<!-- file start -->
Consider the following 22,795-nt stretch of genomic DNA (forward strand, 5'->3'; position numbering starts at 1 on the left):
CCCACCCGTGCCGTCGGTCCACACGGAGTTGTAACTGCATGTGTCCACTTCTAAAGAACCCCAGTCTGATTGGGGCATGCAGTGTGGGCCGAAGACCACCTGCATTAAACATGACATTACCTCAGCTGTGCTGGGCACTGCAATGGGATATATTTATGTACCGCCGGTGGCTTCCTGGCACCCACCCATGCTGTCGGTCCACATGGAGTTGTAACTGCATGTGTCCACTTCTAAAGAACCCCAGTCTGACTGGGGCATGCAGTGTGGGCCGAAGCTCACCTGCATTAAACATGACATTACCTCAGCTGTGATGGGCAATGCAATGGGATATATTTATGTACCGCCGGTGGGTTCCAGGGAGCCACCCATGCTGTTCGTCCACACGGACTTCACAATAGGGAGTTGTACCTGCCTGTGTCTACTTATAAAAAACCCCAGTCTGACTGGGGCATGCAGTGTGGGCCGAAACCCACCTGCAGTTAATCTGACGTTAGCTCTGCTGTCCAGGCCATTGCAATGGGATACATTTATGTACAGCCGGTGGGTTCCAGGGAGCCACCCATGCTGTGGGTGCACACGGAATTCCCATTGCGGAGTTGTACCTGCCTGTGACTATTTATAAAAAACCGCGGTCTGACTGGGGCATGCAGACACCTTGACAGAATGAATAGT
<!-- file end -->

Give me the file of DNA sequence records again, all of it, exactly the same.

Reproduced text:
Consider the following 22,795-nt stretch of genomic DNA (forward strand, 5'->3'; position numbering starts at 1 on the left):
CCCACCCGTGCCGTCGGTCCACACGGAGTTGTAACTGCATGTGTCCACTTCTAAAGAACCCCAGTCTGATTGGGGCATGCAGTGTGGGCCGAAGACCACCTGCATTAAACATGACATTACCTCAGCTGTGCTGGGCACTGCAATGGGATATATTTATGTACCGCCGGTGGCTTCCTGGCACCCACCCATGCTGTCGGTCCACATGGAGTTGTAACTGCATGTGTCCACTTCTAAAGAACCCCAGTCTGACTGGGGCATGCAGTGTGGGCCGAAGCTCACCTGCATTAAACATGACATTACCTCAGCTGTGATGGGCAATGCAATGGGATATATTTATGTACCGCCGGTGGGTTCCAGGGAGCCACCCATGCTGTTCGTCCACACGGACTTCACAATAGGGAGTTGTACCTGCCTGTGTCTACTTATAAAAAACCCCAGTCTGACTGGGGCATGCAGTGTGGGCCGAAACCCACCTGCAGTTAATCTGACGTTAGCTCTGCTGTCCAGGCCATTGCAATGGGATACATTTATGTACAGCCGGTGGGTTCCAGGGAGCCACCCATGCTGTGGGTGCACACGGAATTCCCATTGCGGAGTTGTACCTGCCTGTGACTATTTATAAAAAACCGCGGTCTGACTGGGGCATGCAGACACCTTGACAGAATGAATAGT